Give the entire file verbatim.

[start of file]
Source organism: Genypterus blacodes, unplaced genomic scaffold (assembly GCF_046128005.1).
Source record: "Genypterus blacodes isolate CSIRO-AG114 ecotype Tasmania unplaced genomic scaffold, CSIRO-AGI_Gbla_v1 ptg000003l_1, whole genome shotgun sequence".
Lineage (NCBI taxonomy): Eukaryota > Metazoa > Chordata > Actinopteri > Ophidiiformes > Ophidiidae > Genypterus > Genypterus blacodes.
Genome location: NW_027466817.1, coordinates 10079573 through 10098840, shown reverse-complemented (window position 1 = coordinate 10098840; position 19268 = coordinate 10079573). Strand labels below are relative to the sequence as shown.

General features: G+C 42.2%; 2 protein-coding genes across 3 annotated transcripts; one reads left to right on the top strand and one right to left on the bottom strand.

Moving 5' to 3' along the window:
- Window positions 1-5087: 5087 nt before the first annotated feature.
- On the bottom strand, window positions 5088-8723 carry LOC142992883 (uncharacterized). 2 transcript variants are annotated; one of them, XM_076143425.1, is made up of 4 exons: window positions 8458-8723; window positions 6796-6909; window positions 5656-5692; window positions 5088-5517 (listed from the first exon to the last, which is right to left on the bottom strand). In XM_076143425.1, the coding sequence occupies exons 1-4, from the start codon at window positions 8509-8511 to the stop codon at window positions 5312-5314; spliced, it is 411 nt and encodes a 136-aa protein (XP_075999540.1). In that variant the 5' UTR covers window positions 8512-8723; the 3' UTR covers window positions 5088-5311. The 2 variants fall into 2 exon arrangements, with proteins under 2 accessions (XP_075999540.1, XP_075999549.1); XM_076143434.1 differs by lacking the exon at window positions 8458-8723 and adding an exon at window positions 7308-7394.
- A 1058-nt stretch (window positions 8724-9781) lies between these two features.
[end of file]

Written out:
Source organism: Genypterus blacodes, unplaced genomic scaffold (assembly GCF_046128005.1).
Source record: "Genypterus blacodes isolate CSIRO-AG114 ecotype Tasmania unplaced genomic scaffold, CSIRO-AGI_Gbla_v1 ptg000003l_1, whole genome shotgun sequence".
Lineage (NCBI taxonomy): Eukaryota > Metazoa > Chordata > Actinopteri > Ophidiiformes > Ophidiidae > Genypterus > Genypterus blacodes.
Genome location: NW_027466817.1, coordinates 10079573 through 10098840, shown reverse-complemented (window position 1 = coordinate 10098840; position 19268 = coordinate 10079573). Strand labels below are relative to the sequence as shown.

General features: G+C 42.2%; 2 protein-coding genes across 3 annotated transcripts; one reads left to right on the top strand and one right to left on the bottom strand.

Moving 5' to 3' along the window:
- Window positions 1-5087: 5087 nt before the first annotated feature.
- On the bottom strand, window positions 5088-8723 carry LOC142992883 (uncharacterized). 2 transcript variants are annotated; one of them, XM_076143425.1, is made up of 4 exons: window positions 8458-8723; window positions 6796-6909; window positions 5656-5692; window positions 5088-5517 (listed from the first exon to the last, which is right to left on the bottom strand). In XM_076143425.1, the coding sequence occupies exons 1-4, from the start codon at window positions 8509-8511 to the stop codon at window positions 5312-5314; spliced, it is 411 nt and encodes a 136-aa protein (XP_075999540.1). In that variant the 5' UTR covers window positions 8512-8723; the 3' UTR covers window positions 5088-5311. The 2 variants fall into 2 exon arrangements, with proteins under 2 accessions (XP_075999540.1, XP_075999549.1); XM_076143434.1 differs by lacking the exon at window positions 8458-8723 and adding an exon at window positions 7308-7394.
- A 1058-nt stretch (window positions 8724-9781) lies between these two features.